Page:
I’m usually a very relaxed person, and there aren’t many things that annoy or frustrate me. I do however have one major pet peeve, and that is when toys are labelled and marketed as ‘educational toys’. This is however, not limited to toys persay, but to gadgets as well. Everything from Playstations, to Wii, to X-box, and not forgetting the seemingly infinite number of iPad apps!
Whatever happened to teaching without a screen as the primary source of information? I am not at all, undermining the role that technology has in our day-to-day lives, or even the fact that these toys do have great benefit, however, I refuse to buy into the ideology that it is the BEST way to educate our children, especially the very little ones. I have lately come across a young child who is an absolute wizz-kid on a tablet colouring-in app, yet has not yet mastered the pincer grasp! Learning in this manner completely undermines the necessity and importance of sensory and textural play, which has long lasting negative impact on fine motor skill development.
Another issue I’ve noticed is that parents seem to have adopted an idea that the more they buy for their kids, the better a job it is that they’re doing. It comes back to something I’ve mentioned previously… ‘Our children don’t need our presents, as much as they need our presence’
More especially, for the parents of the kids in my playgroup, I’ve been trying to show them how anything and everything can be educational! Sorting caps, counting leaves, learning shapes from pictures on a cereal box, playing with water,learning colours by looking at the sky and the grass and the insects, collecting stones, making macaroni necklaces, even using icecream sticks to make simple puzzles (posted about this on my Fb page here: https://m.facebook.com/281283328678402/timeline/story?ut=69&hash=1855962116707620267&wstart=0&wend=1383289199&ustart&refid=17)
There is so much to be gained from unstructured play. Often times, we get the best ideas from simply going on a trip down memory lane. Think about the things you loved doing as a child! Play hopscotch, jump-rope, hide and seek, pretend ‘mummy and baby’ games, cowboys and cops. Play is the most natural source of happiness.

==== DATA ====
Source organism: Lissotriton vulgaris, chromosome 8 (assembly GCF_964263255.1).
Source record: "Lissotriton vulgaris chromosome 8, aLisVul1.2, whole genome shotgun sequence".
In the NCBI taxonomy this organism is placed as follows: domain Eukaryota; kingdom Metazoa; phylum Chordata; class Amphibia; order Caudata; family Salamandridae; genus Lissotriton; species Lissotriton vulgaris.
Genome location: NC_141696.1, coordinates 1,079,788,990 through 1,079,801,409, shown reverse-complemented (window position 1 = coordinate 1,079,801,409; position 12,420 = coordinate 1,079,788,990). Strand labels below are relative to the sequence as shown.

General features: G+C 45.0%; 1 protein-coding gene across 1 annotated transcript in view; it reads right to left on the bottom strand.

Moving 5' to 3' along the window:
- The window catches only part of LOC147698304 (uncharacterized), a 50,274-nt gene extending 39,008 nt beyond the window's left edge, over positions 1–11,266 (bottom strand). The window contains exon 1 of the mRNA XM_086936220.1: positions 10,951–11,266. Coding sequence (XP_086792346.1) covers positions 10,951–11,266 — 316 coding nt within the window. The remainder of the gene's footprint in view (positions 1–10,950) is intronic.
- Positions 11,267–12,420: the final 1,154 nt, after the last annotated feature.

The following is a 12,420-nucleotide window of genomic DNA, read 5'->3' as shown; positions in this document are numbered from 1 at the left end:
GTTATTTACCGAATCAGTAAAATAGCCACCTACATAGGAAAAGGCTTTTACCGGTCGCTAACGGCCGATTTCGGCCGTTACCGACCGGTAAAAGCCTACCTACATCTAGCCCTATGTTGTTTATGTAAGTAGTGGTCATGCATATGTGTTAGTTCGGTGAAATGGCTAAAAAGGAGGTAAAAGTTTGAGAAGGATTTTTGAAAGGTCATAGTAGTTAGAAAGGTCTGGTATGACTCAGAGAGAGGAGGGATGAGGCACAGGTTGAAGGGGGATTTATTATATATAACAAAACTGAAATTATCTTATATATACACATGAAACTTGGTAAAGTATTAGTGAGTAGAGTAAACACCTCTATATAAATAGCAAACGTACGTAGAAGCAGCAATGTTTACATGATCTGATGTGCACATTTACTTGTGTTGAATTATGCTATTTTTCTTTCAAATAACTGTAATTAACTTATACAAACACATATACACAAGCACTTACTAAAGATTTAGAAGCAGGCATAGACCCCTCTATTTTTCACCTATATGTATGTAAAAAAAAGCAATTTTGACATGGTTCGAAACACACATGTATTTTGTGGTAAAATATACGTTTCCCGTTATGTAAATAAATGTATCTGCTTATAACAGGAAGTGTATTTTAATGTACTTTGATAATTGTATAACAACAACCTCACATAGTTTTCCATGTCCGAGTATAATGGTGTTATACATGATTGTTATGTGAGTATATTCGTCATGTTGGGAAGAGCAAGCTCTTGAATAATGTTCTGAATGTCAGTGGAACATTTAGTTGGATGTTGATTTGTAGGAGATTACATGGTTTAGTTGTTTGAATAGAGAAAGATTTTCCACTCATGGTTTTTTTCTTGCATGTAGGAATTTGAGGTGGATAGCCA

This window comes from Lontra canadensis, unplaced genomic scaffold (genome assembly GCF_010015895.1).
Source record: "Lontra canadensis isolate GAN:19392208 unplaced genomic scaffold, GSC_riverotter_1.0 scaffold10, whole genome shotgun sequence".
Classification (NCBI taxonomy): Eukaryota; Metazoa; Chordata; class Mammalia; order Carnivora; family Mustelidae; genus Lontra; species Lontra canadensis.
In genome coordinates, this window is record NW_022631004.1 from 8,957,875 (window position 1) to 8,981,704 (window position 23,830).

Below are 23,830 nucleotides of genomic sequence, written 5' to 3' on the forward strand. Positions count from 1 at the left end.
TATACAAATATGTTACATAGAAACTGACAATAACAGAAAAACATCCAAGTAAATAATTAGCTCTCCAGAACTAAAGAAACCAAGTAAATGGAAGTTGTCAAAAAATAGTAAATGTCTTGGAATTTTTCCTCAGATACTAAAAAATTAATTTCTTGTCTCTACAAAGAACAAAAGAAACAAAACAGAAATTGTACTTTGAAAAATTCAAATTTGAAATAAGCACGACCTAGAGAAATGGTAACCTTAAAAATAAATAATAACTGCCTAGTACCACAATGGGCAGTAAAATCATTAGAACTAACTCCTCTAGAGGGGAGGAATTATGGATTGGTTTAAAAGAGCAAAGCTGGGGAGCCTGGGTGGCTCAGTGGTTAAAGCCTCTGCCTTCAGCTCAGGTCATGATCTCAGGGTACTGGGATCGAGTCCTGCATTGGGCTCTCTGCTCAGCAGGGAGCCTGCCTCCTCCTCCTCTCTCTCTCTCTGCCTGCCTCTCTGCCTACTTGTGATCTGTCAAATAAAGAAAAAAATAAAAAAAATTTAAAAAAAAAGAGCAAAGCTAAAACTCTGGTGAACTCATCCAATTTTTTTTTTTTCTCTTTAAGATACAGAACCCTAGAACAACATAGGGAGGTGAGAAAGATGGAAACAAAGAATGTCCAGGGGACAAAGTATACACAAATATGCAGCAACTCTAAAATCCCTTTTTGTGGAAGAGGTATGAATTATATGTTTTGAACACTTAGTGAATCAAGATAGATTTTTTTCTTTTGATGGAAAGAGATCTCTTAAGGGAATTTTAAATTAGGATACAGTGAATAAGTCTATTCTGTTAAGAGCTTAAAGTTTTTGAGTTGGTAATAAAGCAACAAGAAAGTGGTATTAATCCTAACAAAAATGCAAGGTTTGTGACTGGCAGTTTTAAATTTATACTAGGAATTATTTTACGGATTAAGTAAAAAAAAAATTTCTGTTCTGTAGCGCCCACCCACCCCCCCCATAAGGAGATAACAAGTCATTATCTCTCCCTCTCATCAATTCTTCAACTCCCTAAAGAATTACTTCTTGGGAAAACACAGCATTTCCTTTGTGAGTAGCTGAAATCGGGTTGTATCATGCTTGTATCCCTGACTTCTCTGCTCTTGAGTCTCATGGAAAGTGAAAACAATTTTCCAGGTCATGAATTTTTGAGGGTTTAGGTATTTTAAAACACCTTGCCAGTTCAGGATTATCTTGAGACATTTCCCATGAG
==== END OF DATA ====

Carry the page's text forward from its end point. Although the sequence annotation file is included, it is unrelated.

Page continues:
Instinctively, children like to play. They have an innate curiosity and a healthy sense for adventure, exploration and excitement. Play is the real learning playground, where children learn essential life skills such as social and emotional intelligence. Through interaction with their peers, children learn how to socialise, to show initiative and demonstrate leadership. They have to solve conflicts, learn about rules, negotiate and communicate ideas clearly.
Unstructured play enables children to find and pursue their own interests. It gives them the freedom to be who they are. It allows them to discover their likes and dislikes, strengths and weaknesses in their own time, which helps them master their lives independently. By contrast, structured play activities, where children work for grades and trophies conducted in an adult-directed environment, or even those done on gadgets where the desired end result is to complete the level, don’t provide the same sense of freedom. Teachers and coaches, or video games and apps, provide detailed instructions of how to play the game. This has the tendency to limit natural creativity.
Free play is about facing uncertainty, about being resourceful and about becoming risk-takers who make decisions for themselves. It is about learning through experiences, touch, and texture.
Unstructured and child-directed play teaches children intrinsic motivation, a skill that is difficult to teach directly in the classroom or in structured after-school activities. We need to stop being so obsessed by our childrens academic success, and encourage them to simply play!